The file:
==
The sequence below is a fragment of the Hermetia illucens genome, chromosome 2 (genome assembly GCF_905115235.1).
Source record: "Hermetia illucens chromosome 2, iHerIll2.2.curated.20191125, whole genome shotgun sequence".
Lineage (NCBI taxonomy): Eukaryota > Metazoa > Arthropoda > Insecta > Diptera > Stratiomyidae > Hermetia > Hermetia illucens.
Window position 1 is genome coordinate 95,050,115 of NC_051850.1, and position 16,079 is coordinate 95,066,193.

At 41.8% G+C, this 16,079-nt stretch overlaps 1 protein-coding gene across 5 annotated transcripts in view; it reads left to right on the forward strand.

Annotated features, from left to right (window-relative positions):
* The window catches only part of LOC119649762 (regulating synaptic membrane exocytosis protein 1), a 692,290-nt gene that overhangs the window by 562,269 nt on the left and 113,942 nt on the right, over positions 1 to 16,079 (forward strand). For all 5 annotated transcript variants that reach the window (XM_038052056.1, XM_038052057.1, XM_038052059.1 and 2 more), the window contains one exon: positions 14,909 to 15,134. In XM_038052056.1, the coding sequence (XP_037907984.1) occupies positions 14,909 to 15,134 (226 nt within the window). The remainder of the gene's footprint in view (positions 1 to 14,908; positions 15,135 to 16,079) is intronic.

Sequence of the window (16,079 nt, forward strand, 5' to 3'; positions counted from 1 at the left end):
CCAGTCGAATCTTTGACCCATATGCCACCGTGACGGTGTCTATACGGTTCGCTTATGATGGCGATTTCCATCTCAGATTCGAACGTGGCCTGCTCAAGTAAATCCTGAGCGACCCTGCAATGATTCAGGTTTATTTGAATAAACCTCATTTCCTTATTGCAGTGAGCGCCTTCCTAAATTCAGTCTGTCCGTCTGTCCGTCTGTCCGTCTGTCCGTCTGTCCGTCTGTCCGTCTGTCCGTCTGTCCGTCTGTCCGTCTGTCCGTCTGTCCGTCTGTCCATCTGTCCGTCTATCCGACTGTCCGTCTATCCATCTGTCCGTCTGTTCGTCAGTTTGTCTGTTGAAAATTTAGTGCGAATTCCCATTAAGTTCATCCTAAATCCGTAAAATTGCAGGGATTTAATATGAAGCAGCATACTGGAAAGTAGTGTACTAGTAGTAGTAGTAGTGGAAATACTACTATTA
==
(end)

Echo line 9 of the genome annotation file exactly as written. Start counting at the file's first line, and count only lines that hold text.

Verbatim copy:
CCAGTCGAATCTTTGACCCATATGCCACCGTGACGGTGTCTATACGGTTCGCTTATGATGGCGATTTCCATCTCAGATTCGAACGTGGCCTGCTCAAGTAAATCCTGAGCGACCCTGCAATGATTCAGGTTTATTTGAATAAACCTCATTTCCTTATTGCAGTGAGCGCCTTCCTAAATTCAGTCTGTCCGTCTGTCCGTCTGTCCGTCTGTCCGTCTGTCCGTCTGTCCGTCTGTCCGTCTGTCCGTCTGTCCGTCTGTCCGTCTGTCCGTCTGTCCATCTGTCCGTCTATCCGACTGTCCGTCTATCCATCTGTCCGTCTGTTCGTCAGTTTGTCTGTTGAAAATTTAGTGCGAATTCCCATTAAGTTCATCCTAAATCCGTAAAATTGCAGGGATTTAATATGAAGCAGCATACTGGAAAGTAGTGTACTAGTAGTAGTAGTAGTGGAAATACTACTATTA